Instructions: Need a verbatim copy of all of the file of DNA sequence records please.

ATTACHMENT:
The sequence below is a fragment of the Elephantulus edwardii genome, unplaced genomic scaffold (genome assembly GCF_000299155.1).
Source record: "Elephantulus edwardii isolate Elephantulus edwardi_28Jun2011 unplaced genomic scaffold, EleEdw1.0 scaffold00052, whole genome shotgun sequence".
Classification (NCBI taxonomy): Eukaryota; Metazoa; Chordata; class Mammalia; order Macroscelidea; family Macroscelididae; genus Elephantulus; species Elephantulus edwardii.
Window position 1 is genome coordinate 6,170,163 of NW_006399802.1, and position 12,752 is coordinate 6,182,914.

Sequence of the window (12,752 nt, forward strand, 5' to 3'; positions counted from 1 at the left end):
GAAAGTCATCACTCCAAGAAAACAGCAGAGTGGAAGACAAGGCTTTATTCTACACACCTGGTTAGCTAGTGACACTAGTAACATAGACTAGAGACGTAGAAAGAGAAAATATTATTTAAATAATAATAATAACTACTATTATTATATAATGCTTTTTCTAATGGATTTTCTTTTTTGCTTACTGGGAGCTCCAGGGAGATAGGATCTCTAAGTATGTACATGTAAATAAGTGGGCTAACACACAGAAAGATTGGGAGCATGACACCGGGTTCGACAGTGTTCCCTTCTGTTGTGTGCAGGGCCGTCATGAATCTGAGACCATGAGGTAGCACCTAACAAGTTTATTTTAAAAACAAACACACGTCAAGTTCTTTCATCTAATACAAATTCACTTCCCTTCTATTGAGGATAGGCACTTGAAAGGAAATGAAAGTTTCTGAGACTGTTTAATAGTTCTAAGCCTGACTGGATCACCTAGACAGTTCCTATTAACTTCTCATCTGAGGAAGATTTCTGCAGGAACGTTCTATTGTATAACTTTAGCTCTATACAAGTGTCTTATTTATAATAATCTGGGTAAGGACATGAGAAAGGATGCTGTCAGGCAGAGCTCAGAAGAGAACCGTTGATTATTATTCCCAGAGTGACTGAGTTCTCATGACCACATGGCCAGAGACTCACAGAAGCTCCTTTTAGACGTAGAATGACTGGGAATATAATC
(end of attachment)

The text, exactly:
The sequence below is a fragment of the Elephantulus edwardii genome, unplaced genomic scaffold (genome assembly GCF_000299155.1).
Source record: "Elephantulus edwardii isolate Elephantulus edwardi_28Jun2011 unplaced genomic scaffold, EleEdw1.0 scaffold00052, whole genome shotgun sequence".
Classification (NCBI taxonomy): Eukaryota; Metazoa; Chordata; class Mammalia; order Macroscelidea; family Macroscelididae; genus Elephantulus; species Elephantulus edwardii.
Window position 1 is genome coordinate 6,170,163 of NW_006399802.1, and position 12,752 is coordinate 6,182,914.

Sequence of the window (12,752 nt, forward strand, 5' to 3'; positions counted from 1 at the left end):
GAAAGTCATCACTCCAAGAAAACAGCAGAGTGGAAGACAAGGCTTTATTCTACACACCTGGTTAGCTAGTGACACTAGTAACATAGACTAGAGACGTAGAAAGAGAAAATATTATTTAAATAATAATAATAACTACTATTATTATATAATGCTTTTTCTAATGGATTTTCTTTTTTGCTTACTGGGAGCTCCAGGGAGATAGGATCTCTAAGTATGTACATGTAAATAAGTGGGCTAACACACAGAAAGATTGGGAGCATGACACCGGGTTCGACAGTGTTCCCTTCTGTTGTGTGCAGGGCCGTCATGAATCTGAGACCATGAGGTAGCACCTAACAAGTTTATTTTAAAAACAAACACACGTCAAGTTCTTTCATCTAATACAAATTCACTTCCCTTCTATTGAGGATAGGCACTTGAAAGGAAATGAAAGTTTCTGAGACTGTTTAATAGTTCTAAGCCTGACTGGATCACCTAGACAGTTCCTATTAACTTCTCATCTGAGGAAGATTTCTGCAGGAACGTTCTATTGTATAACTTTAGCTCTATACAAGTGTCTTATTTATAATAATCTGGGTAAGGACATGAGAAAGGATGCTGTCAGGCAGAGCTCAGAAGAGAACCGTTGATTATTATTCCCAGAGTGACTGAGTTCTCATGACCACATGGCCAGAGACTCACAGAAGCTCCTTTTAGACGTAGAATGACTGGGAATATAATC